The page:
13C-Labeled Artificial Root Exudates Are Immediately Respired in a Peat Mesocosm Study

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Globally, peatlands have been recognized as important carbon sinks while only covering approximately 3% of the earth’s land surface. Root exudates are known key drivers of C cycling in soils and rhizosphere priming effects have been studied extensively in terrestrial ecosystems. Their role for decomposition of peat still remains unclear, as little research about their fate and potential priming effects in peat exists. In this study, we aimed to evaluate pathways of root exudates and their short-term priming effects by daily determination of stable carbon isotope fluxes of (Formula presented.) and (Formula presented.). As the drainage of peatlands strongly alters processes of decomposition, we included measurements after drainage as well. Results revealed the immediate respiration of root exudates in peat, mainly as (Formula presented.), while (Formula presented.) release was associated with a lag time of several days. However, the largest proportion of added root exudates remained in the solid and liquid phase of peat. In conclusion, our findings suggest that no priming occurred as added substrates remained immobile in peat.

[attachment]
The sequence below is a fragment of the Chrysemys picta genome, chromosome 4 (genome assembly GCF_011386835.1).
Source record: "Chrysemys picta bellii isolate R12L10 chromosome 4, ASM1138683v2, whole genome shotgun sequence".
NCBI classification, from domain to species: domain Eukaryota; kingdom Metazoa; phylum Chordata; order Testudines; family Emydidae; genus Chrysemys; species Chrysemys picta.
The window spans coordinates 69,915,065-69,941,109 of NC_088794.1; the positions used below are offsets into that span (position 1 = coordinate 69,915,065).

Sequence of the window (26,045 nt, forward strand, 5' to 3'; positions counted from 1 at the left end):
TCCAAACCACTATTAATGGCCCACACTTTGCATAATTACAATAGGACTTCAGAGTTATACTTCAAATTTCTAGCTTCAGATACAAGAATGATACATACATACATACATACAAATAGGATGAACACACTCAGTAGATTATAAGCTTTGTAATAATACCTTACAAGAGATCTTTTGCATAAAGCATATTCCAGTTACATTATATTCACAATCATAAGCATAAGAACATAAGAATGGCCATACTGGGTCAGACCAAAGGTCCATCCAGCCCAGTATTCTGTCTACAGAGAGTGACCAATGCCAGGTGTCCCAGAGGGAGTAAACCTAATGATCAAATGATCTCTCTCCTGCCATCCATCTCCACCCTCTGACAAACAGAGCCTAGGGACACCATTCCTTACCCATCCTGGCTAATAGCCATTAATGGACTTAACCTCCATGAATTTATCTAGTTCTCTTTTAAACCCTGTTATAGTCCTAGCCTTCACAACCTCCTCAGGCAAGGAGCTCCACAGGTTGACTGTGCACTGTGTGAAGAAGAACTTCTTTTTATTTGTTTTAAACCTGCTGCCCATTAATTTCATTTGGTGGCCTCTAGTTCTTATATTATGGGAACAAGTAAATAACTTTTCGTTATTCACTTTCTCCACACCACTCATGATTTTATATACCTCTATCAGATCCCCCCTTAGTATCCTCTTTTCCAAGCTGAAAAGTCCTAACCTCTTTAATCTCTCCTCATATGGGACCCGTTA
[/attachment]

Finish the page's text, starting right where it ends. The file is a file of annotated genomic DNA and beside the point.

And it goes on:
PublikationsstatusVeröffentlicht - Sep. 2022

ÖFOS 2012

  • 105405 Geoökologie
  • 106026 Ökosystemforschung
  • 106058 Bodenbiologie
  • 105906 Umweltgeowissenschaften